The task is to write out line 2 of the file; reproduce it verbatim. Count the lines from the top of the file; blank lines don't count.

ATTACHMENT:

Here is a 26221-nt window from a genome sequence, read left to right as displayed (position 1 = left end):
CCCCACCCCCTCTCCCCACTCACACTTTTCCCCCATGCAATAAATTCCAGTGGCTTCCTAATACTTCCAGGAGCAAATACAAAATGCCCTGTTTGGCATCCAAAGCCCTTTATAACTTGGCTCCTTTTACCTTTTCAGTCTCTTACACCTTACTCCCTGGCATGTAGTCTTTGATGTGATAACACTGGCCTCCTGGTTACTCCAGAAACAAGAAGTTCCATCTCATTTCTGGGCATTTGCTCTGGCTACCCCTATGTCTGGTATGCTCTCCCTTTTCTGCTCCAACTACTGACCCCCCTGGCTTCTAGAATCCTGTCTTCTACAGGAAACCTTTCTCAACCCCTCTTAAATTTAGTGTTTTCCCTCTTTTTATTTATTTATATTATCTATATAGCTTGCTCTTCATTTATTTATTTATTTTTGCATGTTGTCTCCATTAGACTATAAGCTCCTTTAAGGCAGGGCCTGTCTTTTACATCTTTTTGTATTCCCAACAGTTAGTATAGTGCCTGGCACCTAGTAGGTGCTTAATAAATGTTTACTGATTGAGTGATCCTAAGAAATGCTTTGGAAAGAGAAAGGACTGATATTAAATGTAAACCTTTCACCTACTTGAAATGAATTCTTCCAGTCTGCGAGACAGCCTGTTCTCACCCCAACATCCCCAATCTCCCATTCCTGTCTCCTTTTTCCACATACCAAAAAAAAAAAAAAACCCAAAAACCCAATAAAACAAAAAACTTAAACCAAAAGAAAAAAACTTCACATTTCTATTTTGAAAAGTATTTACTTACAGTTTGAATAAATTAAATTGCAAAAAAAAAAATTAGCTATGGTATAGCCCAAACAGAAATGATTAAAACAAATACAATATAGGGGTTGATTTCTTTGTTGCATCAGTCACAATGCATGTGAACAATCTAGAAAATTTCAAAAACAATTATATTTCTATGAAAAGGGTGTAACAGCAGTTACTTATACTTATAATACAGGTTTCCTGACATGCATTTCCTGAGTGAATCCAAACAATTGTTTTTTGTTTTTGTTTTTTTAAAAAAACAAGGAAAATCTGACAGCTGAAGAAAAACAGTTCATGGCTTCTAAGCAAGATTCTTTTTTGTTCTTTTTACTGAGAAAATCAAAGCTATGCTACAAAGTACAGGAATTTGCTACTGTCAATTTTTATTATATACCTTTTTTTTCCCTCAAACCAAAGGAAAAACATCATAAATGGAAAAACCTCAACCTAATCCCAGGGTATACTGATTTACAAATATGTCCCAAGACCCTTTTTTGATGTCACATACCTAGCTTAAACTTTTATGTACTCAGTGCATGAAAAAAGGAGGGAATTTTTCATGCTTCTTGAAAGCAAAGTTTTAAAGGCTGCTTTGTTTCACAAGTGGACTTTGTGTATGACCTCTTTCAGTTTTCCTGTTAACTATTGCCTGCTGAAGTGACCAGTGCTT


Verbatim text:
CCCCACCCCCTCTCCCCACTCACACTTTTCCCCCATGCAATAAATTCCAGTGGCTTCCTAATACTTCCAGGAGCAAATACAAAATGCCCTGTTTGGCATCCAAAGCCCTTTATAACTTGGCTCCTTTTACCTTTTCAGTCTCTTACACCTTACTCCCTGGCATGTAGTCTTTGATGTGATAACACTGGCCTCCTGGTTACTCCAGAAACAAGAAGTTCCATCTCATTTCTGGGCATTTGCTCTGGCTACCCCTATGTCTGGTATGCTCTCCCTTTTCTGCTCCAACTACTGACCCCCCTGGCTTCTAGAATCCTGTCTTCTACAGGAAACCTTTCTCAACCCCTCTTAAATTTAGTGTTTTCCCTCTTTTTATTTATTTATATTATCTATATAGCTTGCTCTTCATTTATTTATTTATTTTTGCATGTTGTCTCCATTAGACTATAAGCTCCTTTAAGGCAGGGCCTGTCTTTTACATCTTTTTGTATTCCCAACAGTTAGTATAGTGCCTGGCACCTAGTAGGTGCTTAATAAATGTTTACTGATTGAGTGATCCTAAGAAATGCTTTGGAAAGAGAAAGGACTGATATTAAATGTAAACCTTTCACCTACTTGAAATGAATTCTTCCAGTCTGCGAGACAGCCTGTTCTCACCCCAACATCCCCAATCTCCCATTCCTGTCTCCTTTTTCCACATACCAAAAAAAAAAAAAAACCCAAAAACCCAATAAAACAAAAAACTTAAACCAAAAGAAAAAAACTTCACATTTCTATTTTGAAAAGTATTTACTTACAGTTTGAATAAATTAAATTGCAAAAAAAAAAATTAGCTATGGTATAGCCCAAACAGAAATGATTAAAACAAATACAATATAGGGGTTGATTTCTTTGTTGCATCAGTCACAATGCATGTGAACAATCTAGAAAATTTCAAAAACAATTATATTTCTATGAAAAGGGTGTAACAGCAGTTACTTATACTTATAATACAGGTTTCCTGACATGCATTTCCTGAGTGAATCCAAACAATTGTTTTTTGTTTTTGTTTTTTTAAAAAAACAAGGAAAATCTGACAGCTGAAGAAAAACAGTTCATGGCTTCTAAGCAAGATTCTTTTTTGTTCTTTTTACTGAGAAAATCAAAGCTATGCTACAAAGTACAGGAATTTGCTACTGTCAATTTTTATTATATACCTTTTTTTTCCCTCAAACCAAAGGAAAAACATCATAAATGGAAAAACCTCAACCTAATCCCAGGGTATACTGATTTACAAATATGTCCCAAGACCCTTTTTTGATGTCACATACCTAGCTTAAACTTTTATGTACTCAGTGCATGAAAAAAGGAGGGAATTTTTCATGCTTCTTGAAAGCAAAGTTTTAAAGGCTGCTTTGTTTCACAAGTGGACTTTGTGTATGACCTCTTTCAGTTTTCCTGTTAACTATTGCCTGCTGAAGTGACCAGTGCTT